New leader for a new FFA

The Hillsboro FFA Chapter joined chapters across the country this week in celebrating National FFA Week and the organization’s 75th anniversary.

FFA members invited the community to the high school ag shop Tuesday morning for a breakfast of sausage and pancakes and a peek at what’s going on in agricultural education.

First-year FFA sponsor and Hillsboro High School agricultural education teacher Tim Kilgore said FFA’s focus, and that of agricultural education in general, has expanded from traditional production agriculture to leadership training and career exploration.

To reflect this broader scope, the FFA dropped its “Future Farmers of America” title in 1988 and became the “National FFA Organization.”

“They changed it primarily to get away from the stereotype that if you are not in production agriculture, there is not a place for you,” Kilgore said. “FFA is now in major cities and not just rural areas. It’s not just strictly kids from farms.”

The FFA’s mission today is to develop “potential for leadership, personal growth and career success through agricultural education.”

“The goal is to provide students with knowledge and skills to lead them into agriculture some day,” Kilgore said. “FFA provides the leadership component.”

FFA involvement is an “intracurricular” activity, and FFA activities are integrated into the school day rather than being “extracurricular” like sports programs.

“The focus for FFA is teamwork and leadership,” said Kilgore.

Members participate in a variety of events that allow them to use the skills they are learning in the agriculture classes.

“There are hands-on contests in different categories,” he said.

Categories in which students have competed recently include land evaluation, public speaking, and leadership. Winners of the chapter events move on to district, state and national competition. Events require preparation outside of class and critical thinking skills, and students are often required to give an oral defense.

Kilgore said he hopes to increase FFA involvement in the Marion County Fair this year.

“We’re thinking of adding an agricultural sweepstakes where they have to know about a lot of different areas of agriculture,” he said. “This would move them toward the state fair where there are lots of scholarships.”

He would also like to see FFA members more involved in showing livestock at the fair.

“We’ve never had FFA showing livestock at the fair before.I hope to get that going,” he said.”We sometimes have kids who are not in 4-H and don’t get to show.”

He said he also plans to bring back the dunk tank this year.

“Last year, I wanted to try to get money in the budget,” he said.

Funds raised go toward sending FFA members to the annual national convention.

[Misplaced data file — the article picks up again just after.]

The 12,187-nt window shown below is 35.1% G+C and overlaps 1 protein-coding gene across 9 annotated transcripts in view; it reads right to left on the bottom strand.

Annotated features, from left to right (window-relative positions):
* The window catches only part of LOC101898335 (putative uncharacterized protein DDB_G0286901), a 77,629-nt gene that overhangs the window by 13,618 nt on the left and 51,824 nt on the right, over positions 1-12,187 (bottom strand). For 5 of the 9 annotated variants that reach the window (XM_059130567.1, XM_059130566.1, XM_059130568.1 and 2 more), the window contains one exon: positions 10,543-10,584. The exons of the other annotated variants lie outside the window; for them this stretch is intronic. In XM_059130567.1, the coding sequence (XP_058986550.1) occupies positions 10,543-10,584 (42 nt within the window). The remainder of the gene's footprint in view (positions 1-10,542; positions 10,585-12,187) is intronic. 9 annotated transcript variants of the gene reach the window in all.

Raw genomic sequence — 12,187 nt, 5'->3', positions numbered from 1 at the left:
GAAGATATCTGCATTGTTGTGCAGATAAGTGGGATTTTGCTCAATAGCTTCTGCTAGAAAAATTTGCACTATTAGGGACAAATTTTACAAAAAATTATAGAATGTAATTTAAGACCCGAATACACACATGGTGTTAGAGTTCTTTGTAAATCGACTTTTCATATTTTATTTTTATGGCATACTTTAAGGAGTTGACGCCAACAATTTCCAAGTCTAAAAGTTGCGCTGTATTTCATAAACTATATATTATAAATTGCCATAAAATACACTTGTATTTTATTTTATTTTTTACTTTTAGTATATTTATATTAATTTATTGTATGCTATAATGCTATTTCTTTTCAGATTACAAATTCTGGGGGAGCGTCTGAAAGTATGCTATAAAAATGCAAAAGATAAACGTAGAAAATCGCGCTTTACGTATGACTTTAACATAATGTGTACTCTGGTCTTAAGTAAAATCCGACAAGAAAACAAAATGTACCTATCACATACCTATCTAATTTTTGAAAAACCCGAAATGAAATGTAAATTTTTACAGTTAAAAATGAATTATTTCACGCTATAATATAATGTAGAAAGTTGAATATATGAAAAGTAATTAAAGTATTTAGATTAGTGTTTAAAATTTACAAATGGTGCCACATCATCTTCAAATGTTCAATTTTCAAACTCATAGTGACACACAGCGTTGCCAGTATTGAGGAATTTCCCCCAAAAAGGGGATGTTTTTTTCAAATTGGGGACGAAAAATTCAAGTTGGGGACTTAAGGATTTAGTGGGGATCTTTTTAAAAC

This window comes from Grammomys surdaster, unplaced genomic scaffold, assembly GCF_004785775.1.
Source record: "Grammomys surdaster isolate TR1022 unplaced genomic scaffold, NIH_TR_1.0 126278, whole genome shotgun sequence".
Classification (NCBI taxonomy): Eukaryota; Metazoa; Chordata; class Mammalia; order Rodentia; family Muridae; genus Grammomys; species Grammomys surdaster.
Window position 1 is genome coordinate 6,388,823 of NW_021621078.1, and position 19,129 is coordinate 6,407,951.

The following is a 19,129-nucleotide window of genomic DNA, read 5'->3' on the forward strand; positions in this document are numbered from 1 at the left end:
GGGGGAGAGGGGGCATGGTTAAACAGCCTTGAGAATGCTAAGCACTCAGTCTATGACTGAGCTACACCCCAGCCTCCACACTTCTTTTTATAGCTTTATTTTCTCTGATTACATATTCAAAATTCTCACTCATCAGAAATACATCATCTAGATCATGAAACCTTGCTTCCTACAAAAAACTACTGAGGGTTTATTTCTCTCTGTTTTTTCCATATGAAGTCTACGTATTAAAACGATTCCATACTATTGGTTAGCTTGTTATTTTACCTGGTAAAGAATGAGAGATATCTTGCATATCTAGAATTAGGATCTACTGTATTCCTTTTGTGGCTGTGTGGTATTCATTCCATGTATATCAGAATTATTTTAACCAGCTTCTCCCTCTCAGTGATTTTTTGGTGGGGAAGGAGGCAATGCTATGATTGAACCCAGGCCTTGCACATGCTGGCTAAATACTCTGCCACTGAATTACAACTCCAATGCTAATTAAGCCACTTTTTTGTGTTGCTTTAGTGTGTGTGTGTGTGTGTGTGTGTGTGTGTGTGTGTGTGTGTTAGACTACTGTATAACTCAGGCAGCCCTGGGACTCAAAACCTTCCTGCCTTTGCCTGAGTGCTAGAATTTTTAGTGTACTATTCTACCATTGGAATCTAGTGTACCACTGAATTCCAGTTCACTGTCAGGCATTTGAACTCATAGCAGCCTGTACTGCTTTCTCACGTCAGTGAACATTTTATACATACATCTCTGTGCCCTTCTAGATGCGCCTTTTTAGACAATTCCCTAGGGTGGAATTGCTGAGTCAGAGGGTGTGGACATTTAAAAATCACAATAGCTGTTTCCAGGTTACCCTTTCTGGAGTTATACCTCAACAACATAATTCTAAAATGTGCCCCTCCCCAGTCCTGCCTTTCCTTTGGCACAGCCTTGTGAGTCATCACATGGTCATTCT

Kilgore describes agricultural education as a three-pronged program that integrates education and hands on experience.

“FFA is a big piece of the puzzle. Then there’s classroom or lab experience and SAE (supervised agricultural experience),” he said.

The supervised experiences are done outside of school, but Kilgore helps set them up. He hopes to expand the opportunities for supervised experiences by working with local businesses and the recently formed local FFA alumni organization.

Kilgore, who is in his first year of teaching, also has many ideas of how the curriculum can be improved. He is taking a careful look at the courses being offered to see that they provide the best preparation for the over 300 careers in the science, business and technology aspects of agriculture.

This year, Kilgore is teaching an agricultural mechanics class that covers safety, welding and project construction. He plans to broaden the focus of the class in the future to include class projects that will apply to all students, not just those who live on the farm.

Kilgore has dreams of a new, larger greenhouse where students can grow flowers and vegetables and experiment with new growing techniques such as hydroponics.

Although the school currently has a greenhouse, he said it is too small, and he can’t get the entire class inside at once.

Kilgore is also teaching a small-animal science course that deals with less traditional animals including pets and poultry and a class on wildlife concepts that addresses wildlife management, habitats and natural resources.

“These classes offer some unique opportunities you may not get to do in other classes,” he said.

Consistent with the national FFA focus on leadership and preparing students for a variety of agricultural careers, Kilgore will be offer a new class in agricultural leadership next year.

“The focus is on leadership skills such as public speaking, parliamentary procedure, interviews and resumes and selecting a career,” he said. “Hopefully, we can put on some leadership activities for the grade school and middle school.”

Kilgore said he wishes students had more elective classes so those interested in skilled trades could take more agriculture courses.

“There are so many more requirements for what you need to take to get into college,” he said. “A lot of kids that come out of high school may not go to a two or four year college. I think there are too many people graduating from college and not enough in skilled trades.”

Despite ongoing concern over farm economics and the state of the family farm, Kilgore said enrollment in agricultural education is steady. Kilgore said there are 39 members in the local FFA chapter. About half of those members are girls.

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